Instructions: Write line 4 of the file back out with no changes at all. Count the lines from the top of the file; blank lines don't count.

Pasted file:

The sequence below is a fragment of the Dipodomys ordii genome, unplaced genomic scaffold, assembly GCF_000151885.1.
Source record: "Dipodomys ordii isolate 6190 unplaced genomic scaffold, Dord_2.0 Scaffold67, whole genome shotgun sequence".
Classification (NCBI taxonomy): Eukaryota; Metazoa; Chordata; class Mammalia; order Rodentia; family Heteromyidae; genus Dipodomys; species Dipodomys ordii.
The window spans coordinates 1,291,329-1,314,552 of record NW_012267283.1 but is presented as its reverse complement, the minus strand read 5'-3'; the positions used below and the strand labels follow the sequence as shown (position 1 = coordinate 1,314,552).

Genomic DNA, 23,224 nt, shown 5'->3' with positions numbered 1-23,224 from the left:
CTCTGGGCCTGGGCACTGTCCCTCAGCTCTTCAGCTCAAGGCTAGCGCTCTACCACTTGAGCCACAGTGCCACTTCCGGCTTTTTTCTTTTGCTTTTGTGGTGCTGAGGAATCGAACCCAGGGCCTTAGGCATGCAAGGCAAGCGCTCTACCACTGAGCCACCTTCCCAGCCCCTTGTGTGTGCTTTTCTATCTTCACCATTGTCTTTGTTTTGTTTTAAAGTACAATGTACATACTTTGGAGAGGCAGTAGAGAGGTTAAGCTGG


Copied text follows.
The window spans coordinates 1,291,329-1,314,552 of record NW_012267283.1 but is presented as its reverse complement, the minus strand read 5'-3'; the positions used below and the strand labels follow the sequence as shown (position 1 = coordinate 1,314,552).